keystrokes to be replayed with a single command.
* Keyboard Macros:: Recording a sequence of keystrokes to be replayed.
Major Structures of Emacs
* Files:: All about handling files.
......@@ -192,7 +190,7 @@ Advanced Features
* Programs:: Commands and modes for editing programs.
* Building:: Compiling, running and debugging programs.
* Maintaining:: Features for maintaining large programs.
* Abbrevs:: How to define text abbreviations to reduce
* Abbrevs:: Defining text abbreviations to reduce
the number of characters you must type.
@c AFAICS, the tex stuff generates its own index and does not use this one.
@ifnottex
......@@ -204,9 +202,9 @@ Advanced Features
* Dired:: You can ``edit'' a directory to manage files in it.
* Calendar/Diary:: The calendar and diary facilities.
* Document View:: Viewing PDF, PS and DVI files.
* Gnus:: How to read netnews with Emacs.
* Gnus:: A flexible mail and news reader.
* Shell:: Executing shell commands from Emacs.
* Emacs Server:: Using Emacs as an editing server for @code{mail}, etc.
* Emacs Server:: Using Emacs as an editing server.
* Printing:: Printing hardcopies of buffers or regions.
* Sorting:: Sorting lines, paragraphs or pages within Emacs.
* Narrowing:: Restricting display and editing to a portion
......@@ -1066,10 +1064,8 @@ Customization
* Variables:: Many Emacs commands examine Emacs variables
to decide what to do; by setting variables,
you can control their functioning.
* Key Bindings:: The keymaps say what command each key runs.
By changing them, you can "redefine keys".
* Syntax:: The syntax table controls how words and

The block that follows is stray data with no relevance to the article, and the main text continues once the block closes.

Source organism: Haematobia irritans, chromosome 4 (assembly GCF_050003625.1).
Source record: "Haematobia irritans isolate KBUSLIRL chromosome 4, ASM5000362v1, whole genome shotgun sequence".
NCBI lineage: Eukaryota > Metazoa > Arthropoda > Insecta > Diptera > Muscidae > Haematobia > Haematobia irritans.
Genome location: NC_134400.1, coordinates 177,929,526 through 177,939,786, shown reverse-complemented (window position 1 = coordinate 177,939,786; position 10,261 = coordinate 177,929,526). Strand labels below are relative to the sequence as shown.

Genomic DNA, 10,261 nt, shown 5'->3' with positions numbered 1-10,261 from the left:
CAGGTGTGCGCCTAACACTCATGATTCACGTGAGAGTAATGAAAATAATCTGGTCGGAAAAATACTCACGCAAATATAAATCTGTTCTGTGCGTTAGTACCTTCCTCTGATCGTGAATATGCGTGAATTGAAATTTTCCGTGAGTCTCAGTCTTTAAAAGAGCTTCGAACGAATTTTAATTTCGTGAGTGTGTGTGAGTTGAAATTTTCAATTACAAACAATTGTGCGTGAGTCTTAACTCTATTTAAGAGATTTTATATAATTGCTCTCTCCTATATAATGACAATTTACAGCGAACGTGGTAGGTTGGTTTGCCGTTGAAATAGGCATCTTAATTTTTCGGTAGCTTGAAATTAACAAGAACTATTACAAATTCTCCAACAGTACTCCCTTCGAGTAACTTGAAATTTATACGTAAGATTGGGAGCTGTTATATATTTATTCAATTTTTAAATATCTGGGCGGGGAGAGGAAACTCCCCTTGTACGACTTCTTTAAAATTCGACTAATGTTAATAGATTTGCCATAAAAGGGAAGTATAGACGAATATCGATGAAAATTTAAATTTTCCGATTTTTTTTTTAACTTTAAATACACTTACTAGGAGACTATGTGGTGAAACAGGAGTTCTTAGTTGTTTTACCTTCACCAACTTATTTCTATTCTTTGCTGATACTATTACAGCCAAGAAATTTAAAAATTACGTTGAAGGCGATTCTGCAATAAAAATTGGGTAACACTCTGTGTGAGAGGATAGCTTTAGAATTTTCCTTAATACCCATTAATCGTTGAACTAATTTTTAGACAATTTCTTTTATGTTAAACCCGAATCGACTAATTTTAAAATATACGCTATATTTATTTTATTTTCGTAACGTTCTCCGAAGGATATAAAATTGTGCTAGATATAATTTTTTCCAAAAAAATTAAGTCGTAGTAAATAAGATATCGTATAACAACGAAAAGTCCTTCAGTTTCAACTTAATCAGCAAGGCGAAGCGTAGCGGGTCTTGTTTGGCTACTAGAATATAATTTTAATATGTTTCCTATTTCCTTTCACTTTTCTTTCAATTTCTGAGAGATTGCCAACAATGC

expressions are parsed.
* Key Bindings:: Keymaps say what command each key runs.
By changing them, you can ``redefine'' keys.
* Init File:: How to write common customizations in the
@file{.emacs} file.
......
......@@ -962,7 +962,7 @@ special Emacs commands for moving over and operating on paragraphs.
@item Parsing
We say that certain Emacs commands parse words or expressions in the
text being edited. Really, all they know how to do is find the other
end of a word or expression. @xref{Syntax}.
end of a word or expression.
@item Point
Point is the place in the buffer at which insertion and deletion
......@@ -1212,7 +1212,8 @@ See `font lock.'
@item Syntax Table
The syntax table tells Emacs which characters are part of a word,
which characters balance each other like parentheses, etc.
@xref{Syntax}.
@xref{Syntax Tables,, Syntax Tables, elisp, The Emacs Lisp Reference
Manual}.
@item Super
Super is the name of a modifier bit that a keyboard input character may
......
......@@ -139,8 +139,11 @@ command.
@item C-h r
Display the Emacs manual in Info (@code{info-emacs-manual}).
@item C-h s
Display the current contents of the syntax table, with an explanation of
what they mean (@code{describe-syntax}). @xref{Syntax}.
Display the current contents of the @dfn{syntax table}, with an
explanation of what they mean (@code{describe-syntax}). The syntax
table says which characters are opening delimiters, which are parts of
words, which are string quotes, and so on. @xref{Syntax Tables,,
Syntax Tables, elisp, The Emacs Lisp Reference Manual}, for details.
@item C-h t
Enter the Emacs interactive tutorial (@code{help-with-tutorial}).
@item C-h v @var{var} @key{RET}
......@@ -583,7 +586,8 @@ bindings now in effect: first the local bindings of the current minor
modes, then the local bindings defined by the current major mode, and
finally the global bindings (@pxref{Key Bindings}). @kbd{C-h s}
displays the contents of the syntax table, with explanations of each
character's syntax (@pxref{Syntax}).
character's syntax (@pxref{Syntax Tables,, Syntax Tables, elisp, The
Emacs Lisp Reference Manual}).